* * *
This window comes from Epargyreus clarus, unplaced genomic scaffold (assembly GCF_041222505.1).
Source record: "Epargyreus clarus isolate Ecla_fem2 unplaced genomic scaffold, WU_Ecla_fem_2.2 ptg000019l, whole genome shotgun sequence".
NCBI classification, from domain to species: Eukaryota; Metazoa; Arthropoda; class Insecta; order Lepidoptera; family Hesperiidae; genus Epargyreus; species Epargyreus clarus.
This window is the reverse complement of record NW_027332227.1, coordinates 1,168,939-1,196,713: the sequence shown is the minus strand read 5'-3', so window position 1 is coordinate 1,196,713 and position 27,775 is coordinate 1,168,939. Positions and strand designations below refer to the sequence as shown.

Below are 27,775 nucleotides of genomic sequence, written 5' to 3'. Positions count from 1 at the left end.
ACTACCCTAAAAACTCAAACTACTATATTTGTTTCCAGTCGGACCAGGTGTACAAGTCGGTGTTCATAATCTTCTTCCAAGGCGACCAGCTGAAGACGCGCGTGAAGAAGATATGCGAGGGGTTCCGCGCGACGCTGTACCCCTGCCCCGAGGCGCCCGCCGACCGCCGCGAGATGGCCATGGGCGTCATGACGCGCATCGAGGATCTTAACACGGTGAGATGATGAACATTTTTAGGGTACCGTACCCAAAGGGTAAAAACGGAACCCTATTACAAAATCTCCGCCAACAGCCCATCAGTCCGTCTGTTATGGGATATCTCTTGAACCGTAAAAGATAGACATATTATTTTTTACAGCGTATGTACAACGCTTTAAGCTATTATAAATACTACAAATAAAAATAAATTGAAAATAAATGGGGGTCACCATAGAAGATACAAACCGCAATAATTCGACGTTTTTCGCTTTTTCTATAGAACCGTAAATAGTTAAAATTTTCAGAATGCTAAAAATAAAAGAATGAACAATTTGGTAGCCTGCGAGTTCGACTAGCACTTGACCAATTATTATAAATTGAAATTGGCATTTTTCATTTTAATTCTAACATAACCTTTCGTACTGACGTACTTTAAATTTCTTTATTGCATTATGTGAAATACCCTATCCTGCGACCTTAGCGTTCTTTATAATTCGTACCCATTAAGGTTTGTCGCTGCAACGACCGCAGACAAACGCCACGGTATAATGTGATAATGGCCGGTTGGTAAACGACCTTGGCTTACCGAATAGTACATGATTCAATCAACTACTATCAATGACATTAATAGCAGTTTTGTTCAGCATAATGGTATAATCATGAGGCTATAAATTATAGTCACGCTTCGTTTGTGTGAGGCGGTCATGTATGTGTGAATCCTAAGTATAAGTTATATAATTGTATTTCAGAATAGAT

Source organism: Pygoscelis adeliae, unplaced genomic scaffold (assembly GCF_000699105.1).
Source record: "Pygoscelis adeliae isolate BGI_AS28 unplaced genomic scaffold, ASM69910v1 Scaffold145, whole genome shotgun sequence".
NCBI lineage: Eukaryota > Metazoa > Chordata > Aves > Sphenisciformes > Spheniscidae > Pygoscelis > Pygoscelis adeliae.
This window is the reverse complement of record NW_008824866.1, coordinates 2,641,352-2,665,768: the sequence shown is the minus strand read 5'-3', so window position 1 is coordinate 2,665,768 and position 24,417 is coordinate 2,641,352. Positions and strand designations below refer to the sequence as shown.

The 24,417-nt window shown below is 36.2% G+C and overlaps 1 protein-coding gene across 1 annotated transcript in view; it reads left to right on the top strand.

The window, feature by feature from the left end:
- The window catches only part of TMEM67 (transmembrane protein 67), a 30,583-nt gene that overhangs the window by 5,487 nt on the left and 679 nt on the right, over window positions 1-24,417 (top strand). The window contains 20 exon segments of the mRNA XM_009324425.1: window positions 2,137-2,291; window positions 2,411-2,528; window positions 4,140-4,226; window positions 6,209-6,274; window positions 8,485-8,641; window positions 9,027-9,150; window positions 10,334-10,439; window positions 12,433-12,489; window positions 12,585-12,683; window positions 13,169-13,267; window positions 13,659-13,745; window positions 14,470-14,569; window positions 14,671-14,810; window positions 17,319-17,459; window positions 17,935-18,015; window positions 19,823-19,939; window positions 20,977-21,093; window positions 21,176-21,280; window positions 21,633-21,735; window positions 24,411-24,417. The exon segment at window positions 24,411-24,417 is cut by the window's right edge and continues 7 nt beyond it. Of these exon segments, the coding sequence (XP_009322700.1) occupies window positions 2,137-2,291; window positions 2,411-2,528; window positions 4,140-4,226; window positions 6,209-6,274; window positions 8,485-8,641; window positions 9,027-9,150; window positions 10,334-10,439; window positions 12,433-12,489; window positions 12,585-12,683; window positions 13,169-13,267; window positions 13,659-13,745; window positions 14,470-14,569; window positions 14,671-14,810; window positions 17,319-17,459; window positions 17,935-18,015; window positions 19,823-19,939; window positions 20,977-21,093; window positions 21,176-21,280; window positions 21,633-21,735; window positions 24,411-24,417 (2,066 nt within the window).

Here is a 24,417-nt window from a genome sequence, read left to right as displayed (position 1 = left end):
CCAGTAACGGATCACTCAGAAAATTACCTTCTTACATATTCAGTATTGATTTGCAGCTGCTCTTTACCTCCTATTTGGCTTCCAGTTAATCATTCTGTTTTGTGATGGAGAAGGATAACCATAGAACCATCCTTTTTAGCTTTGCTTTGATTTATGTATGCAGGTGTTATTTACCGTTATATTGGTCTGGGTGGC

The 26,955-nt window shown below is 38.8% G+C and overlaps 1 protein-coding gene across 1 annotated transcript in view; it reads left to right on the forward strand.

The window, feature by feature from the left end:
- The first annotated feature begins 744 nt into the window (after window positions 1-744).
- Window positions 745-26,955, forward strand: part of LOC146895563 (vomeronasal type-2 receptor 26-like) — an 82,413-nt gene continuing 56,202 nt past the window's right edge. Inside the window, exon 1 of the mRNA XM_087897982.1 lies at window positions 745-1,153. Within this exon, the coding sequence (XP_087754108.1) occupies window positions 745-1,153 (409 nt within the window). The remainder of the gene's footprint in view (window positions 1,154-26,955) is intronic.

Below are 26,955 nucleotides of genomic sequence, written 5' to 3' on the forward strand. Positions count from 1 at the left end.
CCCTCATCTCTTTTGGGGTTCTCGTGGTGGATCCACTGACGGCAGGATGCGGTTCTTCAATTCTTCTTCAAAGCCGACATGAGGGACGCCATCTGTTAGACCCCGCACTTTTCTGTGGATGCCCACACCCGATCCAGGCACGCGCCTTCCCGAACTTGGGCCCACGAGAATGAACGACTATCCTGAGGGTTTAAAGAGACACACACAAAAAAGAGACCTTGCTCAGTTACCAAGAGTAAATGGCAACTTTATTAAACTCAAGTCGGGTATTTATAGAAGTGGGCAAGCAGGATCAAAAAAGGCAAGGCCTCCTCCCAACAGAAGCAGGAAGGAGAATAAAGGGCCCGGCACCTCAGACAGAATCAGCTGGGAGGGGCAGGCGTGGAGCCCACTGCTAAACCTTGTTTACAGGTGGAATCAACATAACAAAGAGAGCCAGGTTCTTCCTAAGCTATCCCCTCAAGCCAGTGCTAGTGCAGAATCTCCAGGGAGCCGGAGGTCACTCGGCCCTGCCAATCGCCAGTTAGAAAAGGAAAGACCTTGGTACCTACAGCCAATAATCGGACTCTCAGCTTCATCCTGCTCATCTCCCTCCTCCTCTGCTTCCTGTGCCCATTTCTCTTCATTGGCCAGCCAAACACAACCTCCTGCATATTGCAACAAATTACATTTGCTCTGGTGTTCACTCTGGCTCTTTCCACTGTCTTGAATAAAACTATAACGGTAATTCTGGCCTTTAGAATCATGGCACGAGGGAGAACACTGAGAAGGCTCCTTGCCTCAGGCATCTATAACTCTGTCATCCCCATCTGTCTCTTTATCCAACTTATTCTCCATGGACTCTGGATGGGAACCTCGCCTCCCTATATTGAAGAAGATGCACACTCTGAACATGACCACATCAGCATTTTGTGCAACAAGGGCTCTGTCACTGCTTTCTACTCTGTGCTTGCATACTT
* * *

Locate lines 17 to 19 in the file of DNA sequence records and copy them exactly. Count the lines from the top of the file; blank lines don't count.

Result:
The window, feature by feature from the left end:
- The first annotated feature begins 744 nt into the window (after window positions 1-744).
- Window positions 745-26,955, forward strand: part of LOC146895563 (vomeronasal type-2 receptor 26-like) — an 82,413-nt gene continuing 56,202 nt past the window's right edge. Inside the window, exon 1 of the mRNA XM_087897982.1 lies at window positions 745-1,153. Within this exon, the coding sequence (XP_087754108.1) occupies window positions 745-1,153 (409 nt within the window). The remainder of the gene's footprint in view (window positions 1,154-26,955) is intronic.